Dr. Ellie Heng Qu joined the Bush School as an assistant professor in the Master of Public Service and Administration (MPSA) program in the fall of 2016. Qu holds a PhD in philanthropic studies from the Indiana University Lilly Family School of Philanthropy, where she received a multidisciplinary education on philanthropy, nonprofit organizations, and voluntary action. Dr. Qu brings a unique background to the Bush School’s nonprofit management program.
Dr. Qu’s primary research interests are nonprofit finance and economics, the areas that have practical implications for capacity building and resource development of nonprofit organizations. More specifically, at the organizational level, she studies how nonprofit organizations can best manage their revenue streams.
“Nonprofit organizations receive revenue from various sources, such as private donations, program service revenue, government funding, investment income, and so on,” Qu said. “Given the available revenue streams, how should a nonprofit manager choose an optimal revenue combination so as to provide an expected level of charitable goods/services while minimizing the financial risk?”
At the individual level, Dr. Qu studies people’s motivations for charitable giving using laboratory experiments. In particular, she examines how individuals’ charitable giving behavior may be influenced by the interactions between their motivations and decision-making contexts. In addition, Dr. Qu is working on two other projects, including nonprofit financial reporting and accountability and the effects of pro-social behavior on people’s wellbeing.
Dr. Qu enjoys teaching because it allows her to share with students her knowledge of the broader topic of nonprofit organizations and philanthropy.
“It is a topic I am passionate about. Also, the Bush School students overall are serious learners,” she said. “They come in with clear career objectives and positive attitudes toward learning, making teaching in general an enjoyable and rewarding activity,” she said.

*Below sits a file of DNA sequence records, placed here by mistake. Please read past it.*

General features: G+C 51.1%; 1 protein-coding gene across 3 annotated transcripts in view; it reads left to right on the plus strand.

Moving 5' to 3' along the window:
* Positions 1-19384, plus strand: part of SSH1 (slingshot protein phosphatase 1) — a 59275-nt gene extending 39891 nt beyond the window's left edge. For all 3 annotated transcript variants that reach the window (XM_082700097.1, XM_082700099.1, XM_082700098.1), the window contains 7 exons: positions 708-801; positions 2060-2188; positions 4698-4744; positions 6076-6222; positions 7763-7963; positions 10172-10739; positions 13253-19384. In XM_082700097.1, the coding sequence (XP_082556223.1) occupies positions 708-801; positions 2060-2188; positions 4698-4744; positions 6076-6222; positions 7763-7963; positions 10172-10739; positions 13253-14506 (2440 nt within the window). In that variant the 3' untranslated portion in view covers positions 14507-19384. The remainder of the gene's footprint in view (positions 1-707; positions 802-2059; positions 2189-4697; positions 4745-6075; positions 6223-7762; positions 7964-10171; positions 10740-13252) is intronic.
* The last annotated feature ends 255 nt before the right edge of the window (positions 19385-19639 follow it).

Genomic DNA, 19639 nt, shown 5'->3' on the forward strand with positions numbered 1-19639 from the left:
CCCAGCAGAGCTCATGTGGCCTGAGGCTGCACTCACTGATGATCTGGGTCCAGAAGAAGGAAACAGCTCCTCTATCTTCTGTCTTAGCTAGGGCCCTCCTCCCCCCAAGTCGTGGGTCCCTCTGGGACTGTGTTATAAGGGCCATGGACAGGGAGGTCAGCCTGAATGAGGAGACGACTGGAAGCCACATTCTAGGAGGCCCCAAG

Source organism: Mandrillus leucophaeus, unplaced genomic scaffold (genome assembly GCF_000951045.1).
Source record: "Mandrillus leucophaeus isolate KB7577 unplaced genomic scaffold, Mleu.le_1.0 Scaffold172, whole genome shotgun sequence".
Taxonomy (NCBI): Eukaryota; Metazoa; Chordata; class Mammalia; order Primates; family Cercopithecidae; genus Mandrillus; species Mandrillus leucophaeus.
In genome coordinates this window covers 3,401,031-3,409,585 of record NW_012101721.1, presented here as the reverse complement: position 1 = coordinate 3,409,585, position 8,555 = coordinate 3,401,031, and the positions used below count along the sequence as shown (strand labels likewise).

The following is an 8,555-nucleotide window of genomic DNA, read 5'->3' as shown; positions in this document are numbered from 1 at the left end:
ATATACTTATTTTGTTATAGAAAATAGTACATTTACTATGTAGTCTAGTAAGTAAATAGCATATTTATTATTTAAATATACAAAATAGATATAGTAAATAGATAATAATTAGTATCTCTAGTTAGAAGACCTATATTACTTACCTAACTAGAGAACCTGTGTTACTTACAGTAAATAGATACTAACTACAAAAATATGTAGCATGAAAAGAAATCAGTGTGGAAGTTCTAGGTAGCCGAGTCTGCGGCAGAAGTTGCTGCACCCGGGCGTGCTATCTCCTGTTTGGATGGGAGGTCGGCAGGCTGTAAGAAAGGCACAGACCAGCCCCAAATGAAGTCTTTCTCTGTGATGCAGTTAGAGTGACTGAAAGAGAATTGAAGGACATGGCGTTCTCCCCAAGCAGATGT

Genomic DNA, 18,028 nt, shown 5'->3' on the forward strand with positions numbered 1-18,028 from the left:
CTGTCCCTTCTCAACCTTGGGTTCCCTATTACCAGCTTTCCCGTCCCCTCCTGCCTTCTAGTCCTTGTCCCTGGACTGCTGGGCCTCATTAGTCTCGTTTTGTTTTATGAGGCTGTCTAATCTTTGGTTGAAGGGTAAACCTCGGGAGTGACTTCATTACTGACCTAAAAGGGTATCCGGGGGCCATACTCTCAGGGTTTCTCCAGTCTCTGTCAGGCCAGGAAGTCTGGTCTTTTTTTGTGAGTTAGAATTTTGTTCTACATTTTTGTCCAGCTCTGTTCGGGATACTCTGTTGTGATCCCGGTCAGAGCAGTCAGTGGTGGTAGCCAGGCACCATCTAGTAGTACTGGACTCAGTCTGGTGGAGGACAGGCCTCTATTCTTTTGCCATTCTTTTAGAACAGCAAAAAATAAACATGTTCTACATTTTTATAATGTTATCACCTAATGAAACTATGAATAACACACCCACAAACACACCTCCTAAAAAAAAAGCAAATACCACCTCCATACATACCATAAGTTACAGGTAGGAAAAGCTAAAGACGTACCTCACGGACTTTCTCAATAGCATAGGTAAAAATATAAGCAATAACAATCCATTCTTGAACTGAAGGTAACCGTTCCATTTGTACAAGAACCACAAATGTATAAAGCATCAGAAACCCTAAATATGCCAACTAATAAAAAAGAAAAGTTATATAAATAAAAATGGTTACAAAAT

Dr. Qu is teaching Foundations of the Nonprofit Sector, a newly required course for all first-year students. The course focuses on the role of the nonprofit sector in American society as well as the relationships between government and the nonprofit sector. Dr. Qu believes the course is necessary for the education of all Bush School students, not just those studying nonprofit management.
“Government is not the only party that’s providing public goods and services.” Qu said. “Nonprofit organizations and individuals like you and me also contribute time and money to public goods and services, often to those minority demands unmet by a majority government. The nonprofit sector not only partners with government in service delivery but also provides a venue for the expression of diverse ideas, which underlies a democratic political system.
Therefore, whether our students are going to work for the public or nonprofit sector, it is important for them to form a critical view about the role and value of the nonprofit sector in our society.”
During the spring semester, Dr. Qu will teach Nonprofit Management in International Settings and Philanthropy and Fundraising in Nonprofits.
When asked what attracted her to come to the Bush School, Dr. Qu emphasized the intellectually stimulating and supportive environment. “It is motivating to work in a place surrounded by productive intellectuals with diverse research ideas and educational backgrounds,” Qu said.
As a promising scholar, Qu has received the Science of Philanthropy Initiative Ph.D. Grant Award, an initiative led by the University of Chicago, the University of Wisconsin-Madison, and the John Templeton Foundation. She has also received a number of other awards from the Association for Research on Nonprofit Organizations and Voluntary Action (ARNOVA), including the Emerging Scholars Award, the Diversity Scholars and Leaders Award, and a doctoral fellowship. Qu holds an MA and BA in political science from Sun Yat-Sen University in China.